by Aysu Katun, Green Economy Post
My recent post on a Verdantix report covered how increasing oil and electricity prices, the hidden cost of carbon and board-level climate change compliance issues make energy efficiency a critical issue for companies. Increasingly, more companies are beginning to realize that the need to account for the economic impacts of carbon in income statements, and changes in the regulatory environment, make the development of a carbon management strategy an emerging imperative.
While some companies have taken the lead in carbon management, there are thousands of other organizations, ‘carbon novices’, that are measuring emissions for the first time, or are required to comply with early emissions legislation, but do not know where to start or what to watch out for.
Here is a list of some of the best practices in carbon management outlined by a joint CDP and IBM study “Making Advances in Carbon Management”, Deloitte’s paper on “CFO Insights: Do you have a carbon management strategy?” and Verdantix’s report on the “Energy Efficiency Imperative”, which ‘carbon novices’ may find helpful. These best practices are based on successes achieved and lessons learned by leaders in carbon management. As the joint CDP and IBM study states, they may serve as a guide to any company wishing to implement a successful carbon management strategy.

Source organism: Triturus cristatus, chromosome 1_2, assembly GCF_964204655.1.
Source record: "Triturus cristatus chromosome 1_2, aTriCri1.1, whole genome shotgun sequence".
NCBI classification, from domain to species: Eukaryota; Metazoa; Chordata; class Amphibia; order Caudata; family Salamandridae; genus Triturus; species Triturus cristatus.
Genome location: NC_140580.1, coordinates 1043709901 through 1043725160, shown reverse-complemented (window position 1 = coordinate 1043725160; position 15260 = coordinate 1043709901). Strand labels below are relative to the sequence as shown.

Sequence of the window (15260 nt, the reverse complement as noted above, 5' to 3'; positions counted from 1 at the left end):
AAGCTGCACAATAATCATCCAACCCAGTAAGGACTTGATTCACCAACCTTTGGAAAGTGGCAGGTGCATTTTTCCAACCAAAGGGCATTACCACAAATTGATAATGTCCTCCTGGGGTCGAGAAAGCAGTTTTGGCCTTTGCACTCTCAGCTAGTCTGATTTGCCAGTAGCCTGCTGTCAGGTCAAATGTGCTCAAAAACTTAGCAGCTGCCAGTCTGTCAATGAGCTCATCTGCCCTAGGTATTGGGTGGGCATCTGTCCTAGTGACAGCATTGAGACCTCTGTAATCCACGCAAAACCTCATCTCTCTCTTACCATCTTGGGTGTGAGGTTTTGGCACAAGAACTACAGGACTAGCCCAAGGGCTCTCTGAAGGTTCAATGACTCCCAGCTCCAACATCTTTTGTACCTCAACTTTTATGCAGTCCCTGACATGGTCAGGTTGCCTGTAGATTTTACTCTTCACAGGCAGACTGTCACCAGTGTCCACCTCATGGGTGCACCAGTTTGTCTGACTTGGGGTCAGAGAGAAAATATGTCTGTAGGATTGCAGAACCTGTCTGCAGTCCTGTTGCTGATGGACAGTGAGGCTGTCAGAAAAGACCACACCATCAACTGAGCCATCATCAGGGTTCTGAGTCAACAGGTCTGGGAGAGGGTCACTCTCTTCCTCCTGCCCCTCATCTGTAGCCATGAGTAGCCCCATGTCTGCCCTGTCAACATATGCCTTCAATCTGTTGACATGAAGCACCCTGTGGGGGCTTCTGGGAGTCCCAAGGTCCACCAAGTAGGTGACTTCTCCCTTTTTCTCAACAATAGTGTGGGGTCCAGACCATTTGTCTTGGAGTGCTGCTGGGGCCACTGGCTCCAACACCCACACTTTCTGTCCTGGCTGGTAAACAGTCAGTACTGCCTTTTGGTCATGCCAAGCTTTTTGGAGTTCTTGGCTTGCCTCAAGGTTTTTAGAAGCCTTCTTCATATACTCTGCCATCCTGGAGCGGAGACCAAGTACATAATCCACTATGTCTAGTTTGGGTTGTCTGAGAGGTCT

- Consider monitoring carbon emissions for a period before setting targets
- Set targets and measurement criteria
- Prioritize the areas of carbon emissions that you want to control and target areas where reduction in emissions will have a high impact on the overall measure e.g. energy consumption. Priorities need to be made which are consistent with organizational goals.
- Allow for growth and change in the business when setting targets. ‘Carbon intensity’ targets, which express emissions relative to increases in output or scale of operations, are preferred to absolute targets or percentage reductions in energy use.
- Incorporate carbon management targets into general business key performance indicators.
- Avoid including data from suppliers, outsourced processes, and other operating countries at the outset, because there are issues surrounding the ability to acquire consistent and accurate information in a timely way from them.
Engaging with stakeholders